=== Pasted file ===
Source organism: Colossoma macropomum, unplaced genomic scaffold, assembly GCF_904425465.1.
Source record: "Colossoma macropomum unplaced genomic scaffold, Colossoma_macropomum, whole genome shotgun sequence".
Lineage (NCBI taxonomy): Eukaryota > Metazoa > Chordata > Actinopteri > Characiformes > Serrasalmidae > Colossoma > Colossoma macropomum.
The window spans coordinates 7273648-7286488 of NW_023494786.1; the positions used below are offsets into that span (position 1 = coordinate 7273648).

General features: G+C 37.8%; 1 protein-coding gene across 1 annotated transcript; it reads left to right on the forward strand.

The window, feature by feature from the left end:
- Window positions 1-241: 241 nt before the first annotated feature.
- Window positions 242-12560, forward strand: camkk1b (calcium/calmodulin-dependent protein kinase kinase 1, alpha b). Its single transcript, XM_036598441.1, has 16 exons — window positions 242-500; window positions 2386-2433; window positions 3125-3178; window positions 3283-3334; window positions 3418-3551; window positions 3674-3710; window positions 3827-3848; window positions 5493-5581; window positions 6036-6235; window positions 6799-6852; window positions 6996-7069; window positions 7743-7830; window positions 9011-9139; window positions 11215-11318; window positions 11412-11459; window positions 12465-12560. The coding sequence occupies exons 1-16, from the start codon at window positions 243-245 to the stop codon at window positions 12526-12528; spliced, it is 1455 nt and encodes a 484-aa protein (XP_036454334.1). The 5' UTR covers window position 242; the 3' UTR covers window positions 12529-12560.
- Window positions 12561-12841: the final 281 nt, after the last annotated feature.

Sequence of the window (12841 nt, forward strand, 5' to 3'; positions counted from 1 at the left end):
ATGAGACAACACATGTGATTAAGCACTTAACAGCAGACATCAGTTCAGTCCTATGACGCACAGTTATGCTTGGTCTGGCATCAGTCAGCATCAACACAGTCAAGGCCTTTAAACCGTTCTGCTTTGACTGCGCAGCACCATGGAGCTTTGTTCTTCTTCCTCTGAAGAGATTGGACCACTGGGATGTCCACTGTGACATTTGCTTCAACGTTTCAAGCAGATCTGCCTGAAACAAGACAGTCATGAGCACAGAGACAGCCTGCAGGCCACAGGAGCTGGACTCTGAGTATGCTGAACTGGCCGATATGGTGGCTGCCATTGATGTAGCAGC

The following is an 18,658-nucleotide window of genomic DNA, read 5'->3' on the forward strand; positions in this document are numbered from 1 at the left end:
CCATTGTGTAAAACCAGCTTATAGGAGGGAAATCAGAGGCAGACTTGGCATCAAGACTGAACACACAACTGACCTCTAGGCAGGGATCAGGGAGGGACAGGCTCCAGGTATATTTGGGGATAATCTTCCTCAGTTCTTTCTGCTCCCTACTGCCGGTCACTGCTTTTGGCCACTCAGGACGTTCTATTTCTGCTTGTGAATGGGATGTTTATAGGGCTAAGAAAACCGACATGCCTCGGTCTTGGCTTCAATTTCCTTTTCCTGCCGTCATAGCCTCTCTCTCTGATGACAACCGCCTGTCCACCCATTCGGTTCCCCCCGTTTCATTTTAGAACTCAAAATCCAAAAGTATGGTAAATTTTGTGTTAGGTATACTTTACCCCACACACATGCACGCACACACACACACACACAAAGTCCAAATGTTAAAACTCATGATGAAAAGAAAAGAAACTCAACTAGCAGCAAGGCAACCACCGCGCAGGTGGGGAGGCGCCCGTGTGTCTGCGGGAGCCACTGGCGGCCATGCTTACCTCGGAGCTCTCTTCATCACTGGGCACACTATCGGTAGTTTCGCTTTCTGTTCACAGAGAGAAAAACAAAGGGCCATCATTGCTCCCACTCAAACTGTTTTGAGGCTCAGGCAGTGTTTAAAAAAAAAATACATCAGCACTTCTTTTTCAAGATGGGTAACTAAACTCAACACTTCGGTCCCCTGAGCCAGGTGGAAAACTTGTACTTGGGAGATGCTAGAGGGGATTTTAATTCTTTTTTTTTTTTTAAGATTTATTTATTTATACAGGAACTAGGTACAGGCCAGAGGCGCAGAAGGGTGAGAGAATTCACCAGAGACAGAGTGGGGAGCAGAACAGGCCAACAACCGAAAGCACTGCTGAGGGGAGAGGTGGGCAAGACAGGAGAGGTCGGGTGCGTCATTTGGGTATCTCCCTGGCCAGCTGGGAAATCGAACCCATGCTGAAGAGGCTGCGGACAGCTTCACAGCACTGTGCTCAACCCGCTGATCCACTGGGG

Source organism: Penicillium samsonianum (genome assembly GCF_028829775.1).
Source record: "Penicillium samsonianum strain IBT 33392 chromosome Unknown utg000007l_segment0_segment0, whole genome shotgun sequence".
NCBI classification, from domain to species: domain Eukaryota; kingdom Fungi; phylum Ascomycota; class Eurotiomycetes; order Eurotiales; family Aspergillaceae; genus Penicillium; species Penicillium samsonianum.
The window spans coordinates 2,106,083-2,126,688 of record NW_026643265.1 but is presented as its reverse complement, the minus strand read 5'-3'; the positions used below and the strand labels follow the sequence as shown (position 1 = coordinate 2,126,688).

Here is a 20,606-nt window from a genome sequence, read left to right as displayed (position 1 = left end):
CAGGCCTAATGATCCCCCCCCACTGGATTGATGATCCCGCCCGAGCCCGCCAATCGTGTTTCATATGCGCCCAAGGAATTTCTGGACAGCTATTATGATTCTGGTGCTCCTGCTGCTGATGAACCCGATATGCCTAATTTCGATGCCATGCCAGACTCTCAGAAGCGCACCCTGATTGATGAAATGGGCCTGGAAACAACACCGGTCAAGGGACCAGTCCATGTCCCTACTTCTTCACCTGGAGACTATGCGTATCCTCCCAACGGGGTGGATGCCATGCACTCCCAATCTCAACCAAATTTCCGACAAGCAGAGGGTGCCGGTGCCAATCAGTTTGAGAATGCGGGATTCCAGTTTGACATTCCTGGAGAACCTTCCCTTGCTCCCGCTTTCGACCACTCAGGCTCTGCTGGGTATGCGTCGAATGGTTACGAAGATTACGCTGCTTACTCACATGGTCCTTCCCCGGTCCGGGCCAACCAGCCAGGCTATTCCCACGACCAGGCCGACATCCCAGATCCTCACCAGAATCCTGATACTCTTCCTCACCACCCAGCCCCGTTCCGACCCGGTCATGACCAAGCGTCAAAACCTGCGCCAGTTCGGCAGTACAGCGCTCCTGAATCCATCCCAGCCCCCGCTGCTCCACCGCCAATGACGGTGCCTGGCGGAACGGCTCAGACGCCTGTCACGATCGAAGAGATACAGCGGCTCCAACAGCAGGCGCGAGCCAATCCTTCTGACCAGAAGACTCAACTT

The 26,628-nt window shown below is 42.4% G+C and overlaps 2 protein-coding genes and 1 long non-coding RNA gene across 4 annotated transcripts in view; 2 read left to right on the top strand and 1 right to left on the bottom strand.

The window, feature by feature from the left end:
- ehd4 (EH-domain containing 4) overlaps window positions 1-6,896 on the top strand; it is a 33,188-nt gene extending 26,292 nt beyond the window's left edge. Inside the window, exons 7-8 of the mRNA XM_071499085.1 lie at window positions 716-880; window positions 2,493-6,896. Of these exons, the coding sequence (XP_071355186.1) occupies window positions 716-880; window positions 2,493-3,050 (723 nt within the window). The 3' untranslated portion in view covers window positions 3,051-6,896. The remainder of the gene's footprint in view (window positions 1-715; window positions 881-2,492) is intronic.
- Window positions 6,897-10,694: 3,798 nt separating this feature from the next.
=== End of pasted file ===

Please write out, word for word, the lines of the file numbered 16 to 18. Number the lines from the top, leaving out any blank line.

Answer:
NCBI classification, from domain to species: domain Eukaryota; kingdom Fungi; phylum Ascomycota; class Eurotiomycetes; order Eurotiales; family Aspergillaceae; genus Penicillium; species Penicillium samsonianum.
The window spans coordinates 2,106,083-2,126,688 of record NW_026643265.1 but is presented as its reverse complement, the minus strand read 5'-3'; the positions used below and the strand labels follow the sequence as shown (position 1 = coordinate 2,126,688).

Here is a 20,606-nt window from a genome sequence, read left to right as displayed (position 1 = left end):